Speeding Tickets and Other Great Offenses


I got a speeding ticket recently. It was late at night, and though I had just exited off a highway, I was still on a long, open, empty strip of road. The momentum from the highway coupled with the apparent solitude of the road were contributing factors in the weight of my foot upon the gas pedal. I was tired and just really wanted to be home. I didn’t notice any speed limit signs; I wasn’t aware of my own speed.

Speeding is a traffic violation, and traffic violations are criminal offenses. To commit a crime, you generally have to have two elements: a particular mental state (the mens rea), and an act (the actus rea). There are some crimes, however, that don’t require a mental state; they only require the act. These are called “strict liability” crimes, two of the most common of which are sex crimes and traffic crimes.

When someone is convicted of rape, their culpability is not determined by whether they intended to rape the victim, or whether they knew the victim was underage. They are guilty because of the act of unwanted or underage sex alone. Similarly, when a cop pulls someone over for speeding, their first question is not: “What was your intention? Were you planning to speed?” Rather, the driver is guilty because of the act of speeding alone.

When the lights of the speeding camera flashed that night, my immediate reaction was “crap!” and then “seriously? Not fair. I didn’t even know I was speeding; I didn’t mean to.” As soon as that thought hit me, I was instantly reminded of what I had just read in Genesis 20:5:

“In the integrity of my heart and the innocence of my hands I have done this.”

“This” refers to King Abimelech’s act of taking Sarah, Abraham’s wife, for sexual purposes. Abimelech declared himself innocent because Abraham had lied to him and given him the false impression that Sarah was a single woman. How could he be guilty if he didn’t know what he was doing was wrong? And yet: “God came to Abimelech in a dream and said to him, ‘Behold, you are a dead man because of the woman whom you have taken, for she is a man’s wife'” (Gen. 20:3). Abimelech committed an evil deed despite his ignorance of the truth, and as such, he still had to suffer the consequences of his action and pay restitution to Abraham. 

Is this fair? Our human heads shake “no,” but the purest sense of justice requires it. A wrong is a wrong and a wrong must be redressed.

In this light, we must see our sin. It is as serious and unforgiving as a strict liability crime. Whether we are conscious of our wrongdoing or not, whether we are aware, knowledgable of, intentional, or not – our hands drip red with guilt. In her book Teach Us to Want, Jen Pollock Michel writes: “Sin explains our habit of falling perennially short of our highest ideals. We sin because we do and want what is contrary to God’s will. This criminality is hardly conscious much of the time.

This is not just true of us before we are saved; this is true of us even now. Daily we are committing sins against God, often without intending to: putting other things before him, valuing and desiring other things more than we do him, believing Christ is not enough, looking to anything and everything except Jesus to fulfill us. These are serious sins; they not only grieve him but gravely harm us.

In addition to our hearts’ condition, we are susceptible to acting in ways contrary to his nature and will – again, often without intending to. Recently, a trusted pastor made a comment in front of his congregation out of purest, pastoral intent, but it ended up making headlines and hurting a lot of Christians. In an interview in which he was “grateful for the opportunity to explain—but not excuse” himself, he states that it was “extraordinarily irresponsible [of] me… My comment was way out of bounds.”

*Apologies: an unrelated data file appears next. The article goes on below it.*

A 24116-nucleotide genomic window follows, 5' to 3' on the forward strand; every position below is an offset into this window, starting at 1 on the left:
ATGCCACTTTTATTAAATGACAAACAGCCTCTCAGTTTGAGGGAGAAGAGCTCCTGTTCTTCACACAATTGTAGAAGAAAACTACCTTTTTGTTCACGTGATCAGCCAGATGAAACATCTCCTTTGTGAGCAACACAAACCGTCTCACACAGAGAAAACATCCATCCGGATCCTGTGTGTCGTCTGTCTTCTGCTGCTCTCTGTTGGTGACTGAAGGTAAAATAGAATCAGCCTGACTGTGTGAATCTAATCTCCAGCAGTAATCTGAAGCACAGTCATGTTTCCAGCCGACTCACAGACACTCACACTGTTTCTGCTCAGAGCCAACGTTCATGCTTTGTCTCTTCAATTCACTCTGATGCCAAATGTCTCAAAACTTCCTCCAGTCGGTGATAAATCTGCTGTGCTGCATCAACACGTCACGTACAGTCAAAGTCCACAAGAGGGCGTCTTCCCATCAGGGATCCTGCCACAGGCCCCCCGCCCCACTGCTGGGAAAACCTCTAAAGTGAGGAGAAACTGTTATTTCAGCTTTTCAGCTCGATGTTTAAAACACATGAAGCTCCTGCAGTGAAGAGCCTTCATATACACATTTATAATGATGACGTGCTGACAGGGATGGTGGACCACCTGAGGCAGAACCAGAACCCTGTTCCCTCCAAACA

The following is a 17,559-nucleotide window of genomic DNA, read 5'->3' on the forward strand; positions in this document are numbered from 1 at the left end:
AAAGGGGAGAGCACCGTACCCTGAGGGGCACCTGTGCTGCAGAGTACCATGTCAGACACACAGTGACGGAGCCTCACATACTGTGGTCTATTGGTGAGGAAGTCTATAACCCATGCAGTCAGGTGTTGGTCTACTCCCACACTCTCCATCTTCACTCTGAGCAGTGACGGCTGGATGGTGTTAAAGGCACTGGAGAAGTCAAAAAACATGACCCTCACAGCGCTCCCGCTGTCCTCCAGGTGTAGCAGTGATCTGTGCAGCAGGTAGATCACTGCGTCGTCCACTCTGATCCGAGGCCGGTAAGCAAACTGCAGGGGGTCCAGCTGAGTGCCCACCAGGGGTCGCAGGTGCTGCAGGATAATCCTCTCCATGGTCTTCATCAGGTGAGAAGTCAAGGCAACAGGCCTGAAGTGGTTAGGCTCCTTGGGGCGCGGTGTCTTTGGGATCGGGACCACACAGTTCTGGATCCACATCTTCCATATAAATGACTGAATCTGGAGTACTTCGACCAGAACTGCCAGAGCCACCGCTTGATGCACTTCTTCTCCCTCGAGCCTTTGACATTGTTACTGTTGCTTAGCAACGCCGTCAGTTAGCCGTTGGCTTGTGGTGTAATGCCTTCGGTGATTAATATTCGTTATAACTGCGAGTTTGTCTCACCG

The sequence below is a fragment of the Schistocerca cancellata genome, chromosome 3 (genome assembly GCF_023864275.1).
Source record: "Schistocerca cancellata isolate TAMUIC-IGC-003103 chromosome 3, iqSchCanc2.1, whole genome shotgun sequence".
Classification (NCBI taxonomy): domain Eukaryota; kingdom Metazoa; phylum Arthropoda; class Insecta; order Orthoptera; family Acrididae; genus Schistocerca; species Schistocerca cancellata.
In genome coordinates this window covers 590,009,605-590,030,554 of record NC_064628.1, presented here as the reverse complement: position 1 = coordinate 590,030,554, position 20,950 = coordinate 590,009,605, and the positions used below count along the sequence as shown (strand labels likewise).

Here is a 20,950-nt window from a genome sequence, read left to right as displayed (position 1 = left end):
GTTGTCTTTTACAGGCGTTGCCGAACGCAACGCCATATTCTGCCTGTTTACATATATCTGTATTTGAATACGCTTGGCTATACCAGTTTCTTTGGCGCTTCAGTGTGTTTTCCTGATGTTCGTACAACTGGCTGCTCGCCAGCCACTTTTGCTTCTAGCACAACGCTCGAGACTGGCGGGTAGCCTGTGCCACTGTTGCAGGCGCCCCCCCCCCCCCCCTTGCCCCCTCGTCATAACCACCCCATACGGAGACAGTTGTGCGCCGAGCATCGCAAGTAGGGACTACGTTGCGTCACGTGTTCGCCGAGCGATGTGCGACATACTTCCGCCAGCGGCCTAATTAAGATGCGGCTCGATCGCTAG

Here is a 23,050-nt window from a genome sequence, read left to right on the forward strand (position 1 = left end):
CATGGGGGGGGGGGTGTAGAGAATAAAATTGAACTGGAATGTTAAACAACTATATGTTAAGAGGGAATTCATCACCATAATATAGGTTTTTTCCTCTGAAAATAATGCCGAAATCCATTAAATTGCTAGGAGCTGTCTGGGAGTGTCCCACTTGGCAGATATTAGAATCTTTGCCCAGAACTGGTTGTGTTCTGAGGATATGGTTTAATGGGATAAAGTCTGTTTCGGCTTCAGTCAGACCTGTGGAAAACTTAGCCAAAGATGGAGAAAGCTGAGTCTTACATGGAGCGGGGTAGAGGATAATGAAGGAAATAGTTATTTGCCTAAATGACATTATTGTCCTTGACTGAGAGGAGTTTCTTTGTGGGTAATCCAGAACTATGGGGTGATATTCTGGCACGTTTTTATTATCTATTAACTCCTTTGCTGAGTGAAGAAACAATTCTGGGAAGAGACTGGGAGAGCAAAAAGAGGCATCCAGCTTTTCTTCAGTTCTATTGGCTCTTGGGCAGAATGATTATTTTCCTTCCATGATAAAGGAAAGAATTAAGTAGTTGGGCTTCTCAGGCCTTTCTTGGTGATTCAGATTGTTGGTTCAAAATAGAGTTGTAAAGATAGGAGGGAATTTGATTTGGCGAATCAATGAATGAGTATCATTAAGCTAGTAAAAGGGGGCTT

This is really scary. We are riddled with sin. At any moment we could be doing something in “the innocence of our hands” and not know what a deplorable offense we are committing against the God we love.

The night of my speeding ticket, I was ignorant of the law and thereby of my lawless behavior. Similarly, I can be ignorant of God’s standards and my own standard-breaking behavior. This is largely due to one thing: because I don’t make the word of God my highest priority. It is there where I see his beauty and holiness and my blatant antithesis. D. Martyn Lloyd-Jones puts it bluntly: “The way to know yourself a sinner is not to compare yourself with other people; it is to come face to face with the Law of God.”

Before conversion, Paul, though he was a Jew, was just like the Gentiles in that he was “alienated from the life of God because of the ignorance that [was] in [him]” (Eph. 4:18). But!

“But I received mercy because I had acted ignorantly in unbelief, and the grace of our Lord overflowed for me with the faith and love that are in Christ Jesus” (1 Tim. 1:13-14).

Ignorance is not a defense. This is just as true in our carnal courts governed by human laws as it is in a spiritual realm ruled by sovereign standards. And yet we have a defense!

Christ who was crucified took on our sin so that we may stand holy and blameless before God. While we were ignorant in our sin Christ died for us, and while we are still ignorant in our sin Christ intercedes for us as our Advocate before the Father. Once and for all, we have been sanctified through the offering of the body of Jesus Christ; every single day, we are covered by that same single offering. We are perfected for all time (Heb. 10). Perfected for all time. 

Paul received mercy because he was ignorant. This is mind-blowing. We were ignorant yet are now enlightened. We were guilty yet are now blameless. We still sin intentionally and unintentionally yet are righteous and holy and perfected. What a mercy! What a deeply undeserved mercy flowing freely from the fountains of an undeniably enticing God.

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